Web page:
When I had the experience of witnessing Panzerfaust live, I was initially a little taken aback by their unorthodox stage set up. Front and center was Lord Baphomet and his drum kit. To his right, was Kaizer on guitar. To his left, was Morbid on bass. Behind him stood Goliath, a mountain of a man, who held court on vocals at his podium, complete with a strange mask. The vocals of Goliath are deep bellows, which distinguish him from many black metal singers. Kaizer adds some vocals, in addition to his stellar guitar work, which are perhaps closer to a traditional black metal style. Morbid uses his bass lines to root the music deep in the earth, all the way down to hell most likely. Finally, you have Lord Baphomet, who has undoubtedly earned his spot front and center by being one of the best black metal percussionist I have ever seen. Power, precision, and fluidity come together for a transcendent experience. This can be heard of the album as well, if you take the time to listen. All of the parts are so well played, well composed, and perfectly mixed, that you are not immediately drawn to it, but if you take the time to focus on the drums, I’m confident you’ll agree that the drum work is truly exceptional.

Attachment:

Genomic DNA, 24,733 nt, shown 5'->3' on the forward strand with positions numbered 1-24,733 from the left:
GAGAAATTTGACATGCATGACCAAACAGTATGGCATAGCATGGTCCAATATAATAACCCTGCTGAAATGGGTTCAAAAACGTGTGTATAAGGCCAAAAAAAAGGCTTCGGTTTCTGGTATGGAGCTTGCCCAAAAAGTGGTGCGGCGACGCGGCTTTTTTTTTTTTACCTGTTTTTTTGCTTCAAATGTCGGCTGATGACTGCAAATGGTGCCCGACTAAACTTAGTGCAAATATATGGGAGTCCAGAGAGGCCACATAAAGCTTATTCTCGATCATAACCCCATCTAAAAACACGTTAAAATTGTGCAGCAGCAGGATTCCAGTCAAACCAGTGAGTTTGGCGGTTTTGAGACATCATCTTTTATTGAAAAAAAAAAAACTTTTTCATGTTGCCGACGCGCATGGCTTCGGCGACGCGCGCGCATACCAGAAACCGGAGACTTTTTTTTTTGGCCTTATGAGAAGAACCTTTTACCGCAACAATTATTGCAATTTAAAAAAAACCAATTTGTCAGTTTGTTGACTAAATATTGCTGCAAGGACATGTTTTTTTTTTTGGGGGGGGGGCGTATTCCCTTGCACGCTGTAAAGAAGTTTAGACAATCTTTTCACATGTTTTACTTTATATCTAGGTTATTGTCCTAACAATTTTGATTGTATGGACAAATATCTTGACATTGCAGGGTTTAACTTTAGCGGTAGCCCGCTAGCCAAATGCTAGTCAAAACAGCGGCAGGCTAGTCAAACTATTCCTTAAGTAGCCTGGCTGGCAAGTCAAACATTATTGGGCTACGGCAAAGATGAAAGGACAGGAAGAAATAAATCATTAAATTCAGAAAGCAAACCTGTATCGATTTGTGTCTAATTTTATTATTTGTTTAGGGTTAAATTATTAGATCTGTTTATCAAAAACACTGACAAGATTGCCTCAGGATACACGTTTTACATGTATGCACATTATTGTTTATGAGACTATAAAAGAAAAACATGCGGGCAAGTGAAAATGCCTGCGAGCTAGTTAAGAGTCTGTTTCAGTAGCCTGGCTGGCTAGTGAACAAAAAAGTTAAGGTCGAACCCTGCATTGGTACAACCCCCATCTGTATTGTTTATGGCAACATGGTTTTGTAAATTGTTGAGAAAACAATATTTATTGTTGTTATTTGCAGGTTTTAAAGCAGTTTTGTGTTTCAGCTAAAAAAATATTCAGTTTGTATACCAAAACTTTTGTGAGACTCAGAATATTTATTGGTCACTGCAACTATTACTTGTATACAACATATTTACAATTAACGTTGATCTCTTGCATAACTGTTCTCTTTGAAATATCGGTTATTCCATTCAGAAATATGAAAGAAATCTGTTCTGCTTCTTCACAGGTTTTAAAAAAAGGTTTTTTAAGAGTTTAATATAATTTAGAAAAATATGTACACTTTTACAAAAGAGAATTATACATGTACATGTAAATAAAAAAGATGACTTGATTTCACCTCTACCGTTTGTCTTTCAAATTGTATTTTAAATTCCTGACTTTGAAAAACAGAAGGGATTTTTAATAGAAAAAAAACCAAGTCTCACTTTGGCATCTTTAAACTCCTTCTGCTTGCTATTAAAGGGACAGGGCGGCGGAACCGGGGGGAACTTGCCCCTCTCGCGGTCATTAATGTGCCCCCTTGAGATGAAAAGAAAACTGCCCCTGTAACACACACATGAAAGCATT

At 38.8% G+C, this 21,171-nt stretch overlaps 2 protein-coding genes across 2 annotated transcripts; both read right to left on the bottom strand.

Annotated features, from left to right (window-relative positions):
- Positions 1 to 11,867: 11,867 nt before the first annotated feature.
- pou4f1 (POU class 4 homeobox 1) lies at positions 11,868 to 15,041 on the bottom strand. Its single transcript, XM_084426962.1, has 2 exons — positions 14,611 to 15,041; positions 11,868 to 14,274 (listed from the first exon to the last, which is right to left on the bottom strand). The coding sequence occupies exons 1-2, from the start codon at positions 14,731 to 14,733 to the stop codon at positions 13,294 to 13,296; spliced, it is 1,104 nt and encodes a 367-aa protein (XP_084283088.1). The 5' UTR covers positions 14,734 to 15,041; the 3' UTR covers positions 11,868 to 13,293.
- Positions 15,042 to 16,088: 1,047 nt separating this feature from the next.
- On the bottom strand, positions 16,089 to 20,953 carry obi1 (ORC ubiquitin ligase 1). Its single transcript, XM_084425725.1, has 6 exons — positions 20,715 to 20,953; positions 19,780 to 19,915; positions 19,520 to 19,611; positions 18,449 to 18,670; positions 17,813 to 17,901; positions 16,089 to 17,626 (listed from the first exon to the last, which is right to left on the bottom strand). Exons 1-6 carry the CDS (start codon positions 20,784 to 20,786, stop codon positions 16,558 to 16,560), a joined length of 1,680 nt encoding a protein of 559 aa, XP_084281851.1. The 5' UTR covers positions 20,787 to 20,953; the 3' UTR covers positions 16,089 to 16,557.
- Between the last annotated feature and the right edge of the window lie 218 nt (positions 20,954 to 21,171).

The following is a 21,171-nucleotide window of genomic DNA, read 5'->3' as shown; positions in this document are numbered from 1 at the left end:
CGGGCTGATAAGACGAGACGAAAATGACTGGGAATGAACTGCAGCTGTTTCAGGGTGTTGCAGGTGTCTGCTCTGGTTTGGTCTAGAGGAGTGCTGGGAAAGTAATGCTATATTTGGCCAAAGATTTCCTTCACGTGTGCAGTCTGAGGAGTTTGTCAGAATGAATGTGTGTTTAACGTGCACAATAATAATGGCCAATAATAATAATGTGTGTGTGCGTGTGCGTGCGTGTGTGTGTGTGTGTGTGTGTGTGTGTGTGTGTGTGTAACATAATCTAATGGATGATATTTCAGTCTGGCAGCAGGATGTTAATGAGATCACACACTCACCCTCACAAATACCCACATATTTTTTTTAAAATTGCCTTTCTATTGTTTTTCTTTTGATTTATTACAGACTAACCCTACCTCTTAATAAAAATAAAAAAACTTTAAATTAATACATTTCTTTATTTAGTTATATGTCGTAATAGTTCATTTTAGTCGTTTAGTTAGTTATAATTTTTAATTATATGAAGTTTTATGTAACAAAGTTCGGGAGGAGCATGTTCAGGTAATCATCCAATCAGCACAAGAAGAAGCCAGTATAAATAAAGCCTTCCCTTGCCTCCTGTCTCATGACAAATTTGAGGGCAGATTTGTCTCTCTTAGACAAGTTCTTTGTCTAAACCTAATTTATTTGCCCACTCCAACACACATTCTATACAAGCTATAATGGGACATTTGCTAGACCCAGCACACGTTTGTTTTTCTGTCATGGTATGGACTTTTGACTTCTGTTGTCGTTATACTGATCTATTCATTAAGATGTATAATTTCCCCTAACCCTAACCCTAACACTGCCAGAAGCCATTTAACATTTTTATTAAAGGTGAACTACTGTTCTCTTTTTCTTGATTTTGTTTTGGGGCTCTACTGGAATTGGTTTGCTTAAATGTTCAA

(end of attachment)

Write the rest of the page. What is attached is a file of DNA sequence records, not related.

The album opens with The Day After ‘Trinity’. I am most confident in my understanding of the themes of this track as the band has already publicly (via social media) discussed what this one is about. Specifically, it’s about nuclear proliferation. The title comes from a quote from Robert Oppenheimer, one of the scientists who helped develop the first atom bomb. He is discussing attempts to stop the proliferation of nuclear weapons, and states that it is “too late. It should have been done the day after Trinity.” Trinity refers to the first nuclear test.